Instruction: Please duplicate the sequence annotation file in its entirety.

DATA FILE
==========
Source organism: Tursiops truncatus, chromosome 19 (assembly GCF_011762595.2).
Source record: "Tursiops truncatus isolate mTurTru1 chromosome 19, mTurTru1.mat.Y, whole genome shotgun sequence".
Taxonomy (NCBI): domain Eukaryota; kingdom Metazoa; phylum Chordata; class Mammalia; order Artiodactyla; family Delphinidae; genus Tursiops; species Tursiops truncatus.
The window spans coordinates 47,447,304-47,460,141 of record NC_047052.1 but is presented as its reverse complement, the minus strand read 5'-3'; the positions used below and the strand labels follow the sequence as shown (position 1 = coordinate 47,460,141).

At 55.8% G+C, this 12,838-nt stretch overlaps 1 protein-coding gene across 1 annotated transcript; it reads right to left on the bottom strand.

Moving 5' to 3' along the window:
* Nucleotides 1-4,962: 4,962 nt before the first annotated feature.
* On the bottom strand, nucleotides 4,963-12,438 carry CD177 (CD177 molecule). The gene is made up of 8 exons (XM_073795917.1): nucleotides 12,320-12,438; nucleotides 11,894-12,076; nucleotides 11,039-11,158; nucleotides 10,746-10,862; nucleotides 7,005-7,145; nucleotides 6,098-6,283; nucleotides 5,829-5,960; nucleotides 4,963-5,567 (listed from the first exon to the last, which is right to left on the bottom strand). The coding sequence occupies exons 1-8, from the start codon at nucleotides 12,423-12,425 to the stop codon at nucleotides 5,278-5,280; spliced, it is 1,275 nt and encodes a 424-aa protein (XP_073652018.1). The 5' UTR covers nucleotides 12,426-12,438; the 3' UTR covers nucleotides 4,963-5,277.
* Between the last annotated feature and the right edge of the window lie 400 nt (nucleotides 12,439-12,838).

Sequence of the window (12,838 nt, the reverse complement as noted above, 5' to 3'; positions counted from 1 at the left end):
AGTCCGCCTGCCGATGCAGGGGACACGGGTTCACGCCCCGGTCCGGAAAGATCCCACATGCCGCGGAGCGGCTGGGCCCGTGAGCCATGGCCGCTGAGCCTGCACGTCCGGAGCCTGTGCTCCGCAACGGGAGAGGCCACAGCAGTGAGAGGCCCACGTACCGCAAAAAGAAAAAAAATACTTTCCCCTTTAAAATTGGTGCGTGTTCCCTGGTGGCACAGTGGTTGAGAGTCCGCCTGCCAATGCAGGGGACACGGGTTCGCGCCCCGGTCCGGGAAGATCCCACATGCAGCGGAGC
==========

Source organism: Tursiops truncatus, chromosome 19 (assembly GCF_011762595.2).
Source record: "Tursiops truncatus isolate mTurTru1 chromosome 19, mTurTru1.mat.Y, whole genome shotgun sequence".
Taxonomy (NCBI): domain Eukaryota; kingdom Metazoa; phylum Chordata; class Mammalia; order Artiodactyla; family Delphinidae; genus Tursiops; species Tursiops truncatus.
The window spans coordinates 47,447,304-47,460,141 of record NC_047052.1 but is presented as its reverse complement, the minus strand read 5'-3'; the positions used below and the strand labels follow the sequence as shown (position 1 = coordinate 47,460,141).

At 55.8% G+C, this 12,838-nt stretch overlaps 1 protein-coding gene across 1 annotated transcript; it reads right to left on the bottom strand.

Moving 5' to 3' along the window:
* Nucleotides 1-4,962: 4,962 nt before the first annotated feature.
* On the bottom strand, nucleotides 4,963-12,438 carry CD177 (CD177 molecule). The gene is made up of 8 exons (XM_073795917.1): nucleotides 12,320-12,438; nucleotides 11,894-12,076; nucleotides 11,039-11,158; nucleotides 10,746-10,862; nucleotides 7,005-7,145; nucleotides 6,098-6,283; nucleotides 5,829-5,960; nucleotides 4,963-5,567 (listed from the first exon to the last, which is right to left on the bottom strand). The coding sequence occupies exons 1-8, from the start codon at nucleotides 12,423-12,425 to the stop codon at nucleotides 5,278-5,280; spliced, it is 1,275 nt and encodes a 424-aa protein (XP_073652018.1). The 5' UTR covers nucleotides 12,426-12,438; the 3' UTR covers nucleotides 4,963-5,277.
* Between the last annotated feature and the right edge of the window lie 400 nt (nucleotides 12,439-12,838).

Sequence of the window (12,838 nt, the reverse complement as noted above, 5' to 3'; positions counted from 1 at the left end):
AGTCCGCCTGCCGATGCAGGGGACACGGGTTCACGCCCCGGTCCGGAAAGATCCCACATGCCGCGGAGCGGCTGGGCCCGTGAGCCATGGCCGCTGAGCCTGCACGTCCGGAGCCTGTGCTCCGCAACGGGAGAGGCCACAGCAGTGAGAGGCCCACGTACCGCAAAAAGAAAAAAAATACTTTCCCCTTTAAAATTGGTGCGTGTTCCCTGGTGGCACAGTGGTTGAGAGTCCGCCTGCCAATGCAGGGGACACGGGTTCGCGCCCCGGTCCGGGAAGATCCCACATGCAGCGGAGC